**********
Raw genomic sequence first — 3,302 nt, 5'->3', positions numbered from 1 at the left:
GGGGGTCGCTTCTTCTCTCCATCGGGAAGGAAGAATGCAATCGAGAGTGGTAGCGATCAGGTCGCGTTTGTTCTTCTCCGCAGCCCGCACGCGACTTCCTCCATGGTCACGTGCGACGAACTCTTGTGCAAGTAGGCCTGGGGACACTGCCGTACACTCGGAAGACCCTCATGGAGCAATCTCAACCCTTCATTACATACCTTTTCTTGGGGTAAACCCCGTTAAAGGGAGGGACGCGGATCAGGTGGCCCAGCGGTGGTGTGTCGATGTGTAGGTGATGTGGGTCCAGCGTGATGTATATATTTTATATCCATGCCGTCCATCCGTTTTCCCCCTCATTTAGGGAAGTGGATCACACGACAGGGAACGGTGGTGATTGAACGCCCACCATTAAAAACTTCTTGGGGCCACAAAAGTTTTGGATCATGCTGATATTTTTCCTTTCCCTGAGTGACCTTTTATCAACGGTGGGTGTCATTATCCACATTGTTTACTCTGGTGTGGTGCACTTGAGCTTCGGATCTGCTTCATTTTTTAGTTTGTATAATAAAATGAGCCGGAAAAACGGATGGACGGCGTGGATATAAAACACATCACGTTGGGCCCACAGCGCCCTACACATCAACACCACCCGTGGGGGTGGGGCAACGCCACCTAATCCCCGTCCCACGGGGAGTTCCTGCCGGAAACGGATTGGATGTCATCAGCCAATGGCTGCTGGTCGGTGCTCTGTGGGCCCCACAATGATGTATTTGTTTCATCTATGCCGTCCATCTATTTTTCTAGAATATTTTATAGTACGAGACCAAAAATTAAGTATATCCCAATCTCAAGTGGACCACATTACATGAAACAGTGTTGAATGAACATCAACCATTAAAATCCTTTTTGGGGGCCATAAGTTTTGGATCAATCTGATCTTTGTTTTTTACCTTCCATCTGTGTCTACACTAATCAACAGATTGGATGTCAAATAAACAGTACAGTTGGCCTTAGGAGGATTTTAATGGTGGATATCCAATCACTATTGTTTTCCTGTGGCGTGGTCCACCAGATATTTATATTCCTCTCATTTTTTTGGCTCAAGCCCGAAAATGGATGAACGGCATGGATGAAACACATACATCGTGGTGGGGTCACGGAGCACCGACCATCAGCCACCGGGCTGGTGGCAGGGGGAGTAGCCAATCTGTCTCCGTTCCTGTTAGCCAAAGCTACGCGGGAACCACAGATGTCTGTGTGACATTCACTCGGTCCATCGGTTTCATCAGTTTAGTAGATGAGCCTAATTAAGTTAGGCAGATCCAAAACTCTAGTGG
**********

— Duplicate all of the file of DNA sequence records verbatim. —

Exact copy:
Raw genomic sequence first — 3,302 nt, 5'->3', positions numbered from 1 at the left:
GGGGGTCGCTTCTTCTCTCCATCGGGAAGGAAGAATGCAATCGAGAGTGGTAGCGATCAGGTCGCGTTTGTTCTTCTCCGCAGCCCGCACGCGACTTCCTCCATGGTCACGTGCGACGAACTCTTGTGCAAGTAGGCCTGGGGACACTGCCGTACACTCGGAAGACCCTCATGGAGCAATCTCAACCCTTCATTACATACCTTTTCTTGGGGTAAACCCCGTTAAAGGGAGGGACGCGGATCAGGTGGCCCAGCGGTGGTGTGTCGATGTGTAGGTGATGTGGGTCCAGCGTGATGTATATATTTTATATCCATGCCGTCCATCCGTTTTCCCCCTCATTTAGGGAAGTGGATCACACGACAGGGAACGGTGGTGATTGAACGCCCACCATTAAAAACTTCTTGGGGCCACAAAAGTTTTGGATCATGCTGATATTTTTCCTTTCCCTGAGTGACCTTTTATCAACGGTGGGTGTCATTATCCACATTGTTTACTCTGGTGTGGTGCACTTGAGCTTCGGATCTGCTTCATTTTTTAGTTTGTATAATAAAATGAGCCGGAAAAACGGATGGACGGCGTGGATATAAAACACATCACGTTGGGCCCACAGCGCCCTACACATCAACACCACCCGTGGGGGTGGGGCAACGCCACCTAATCCCCGTCCCACGGGGAGTTCCTGCCGGAAACGGATTGGATGTCATCAGCCAATGGCTGCTGGTCGGTGCTCTGTGGGCCCCACAATGATGTATTTGTTTCATCTATGCCGTCCATCTATTTTTCTAGAATATTTTATAGTACGAGACCAAAAATTAAGTATATCCCAATCTCAAGTGGACCACATTACATGAAACAGTGTTGAATGAACATCAACCATTAAAATCCTTTTTGGGGGCCATAAGTTTTGGATCAATCTGATCTTTGTTTTTTACCTTCCATCTGTGTCTACACTAATCAACAGATTGGATGTCAAATAAACAGTACAGTTGGCCTTAGGAGGATTTTAATGGTGGATATCCAATCACTATTGTTTTCCTGTGGCGTGGTCCACCAGATATTTATATTCCTCTCATTTTTTTGGCTCAAGCCCGAAAATGGATGAACGGCATGGATGAAACACATACATCGTGGTGGGGTCACGGAGCACCGACCATCAGCCACCGGGCTGGTGGCAGGGGGAGTAGCCAATCTGTCTCCGTTCCTGTTAGCCAAAGCTACGCGGGAACCACAGATGTCTGTGTGACATTCACTCGGTCCATCGGTTTCATCAGTTTAGTAGATGAGCCTAATTAAGTTAGGCAGATCCAAAACTCTAGTGG